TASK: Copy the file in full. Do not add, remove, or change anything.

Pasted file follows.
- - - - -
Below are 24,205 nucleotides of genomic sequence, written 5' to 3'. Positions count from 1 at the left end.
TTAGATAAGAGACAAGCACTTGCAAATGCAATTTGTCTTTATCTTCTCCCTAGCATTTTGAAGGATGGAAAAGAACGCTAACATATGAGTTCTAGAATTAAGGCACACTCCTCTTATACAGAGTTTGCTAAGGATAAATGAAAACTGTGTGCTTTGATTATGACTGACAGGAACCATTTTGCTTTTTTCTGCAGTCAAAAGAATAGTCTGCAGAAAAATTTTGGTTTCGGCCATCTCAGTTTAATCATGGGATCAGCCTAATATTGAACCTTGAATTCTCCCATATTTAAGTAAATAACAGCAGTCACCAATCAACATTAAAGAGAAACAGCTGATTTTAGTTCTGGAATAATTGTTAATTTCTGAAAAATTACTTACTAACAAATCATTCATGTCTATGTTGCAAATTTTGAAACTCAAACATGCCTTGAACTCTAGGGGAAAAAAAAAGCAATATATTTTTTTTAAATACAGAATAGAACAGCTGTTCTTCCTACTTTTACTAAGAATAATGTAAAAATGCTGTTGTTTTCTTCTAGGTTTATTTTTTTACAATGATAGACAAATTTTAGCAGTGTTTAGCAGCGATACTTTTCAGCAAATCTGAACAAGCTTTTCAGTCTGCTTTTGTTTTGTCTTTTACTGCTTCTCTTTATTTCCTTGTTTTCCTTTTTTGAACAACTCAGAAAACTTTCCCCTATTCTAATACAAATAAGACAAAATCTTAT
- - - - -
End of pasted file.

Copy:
Below are 24,205 nucleotides of genomic sequence, written 5' to 3'. Positions count from 1 at the left end.
TTAGATAAGAGACAAGCACTTGCAAATGCAATTTGTCTTTATCTTCTCCCTAGCATTTTGAAGGATGGAAAAGAACGCTAACATATGAGTTCTAGAATTAAGGCACACTCCTCTTATACAGAGTTTGCTAAGGATAAATGAAAACTGTGTGCTTTGATTATGACTGACAGGAACCATTTTGCTTTTTTCTGCAGTCAAAAGAATAGTCTGCAGAAAAATTTTGGTTTCGGCCATCTCAGTTTAATCATGGGATCAGCCTAATATTGAACCTTGAATTCTCCCATATTTAAGTAAATAACAGCAGTCACCAATCAACATTAAAGAGAAACAGCTGATTTTAGTTCTGGAATAATTGTTAATTTCTGAAAAATTACTTACTAACAAATCATTCATGTCTATGTTGCAAATTTTGAAACTCAAACATGCCTTGAACTCTAGGGGAAAAAAAAAGCAATATATTTTTTTTAAATACAGAATAGAACAGCTGTTCTTCCTACTTTTACTAAGAATAATGTAAAAATGCTGTTGTTTTCTTCTAGGTTTATTTTTTTACAATGATAGACAAATTTTAGCAGTGTTTAGCAGCGATACTTTTCAGCAAATCTGAACAAGCTTTTCAGTCTGCTTTTGTTTTGTCTTTTACTGCTTCTCTTTATTTCCTTGTTTTCCTTTTTTGAACAACTCAGAAAACTTTCCCCTATTCTAATACAAATAAGACAAAATCTTAT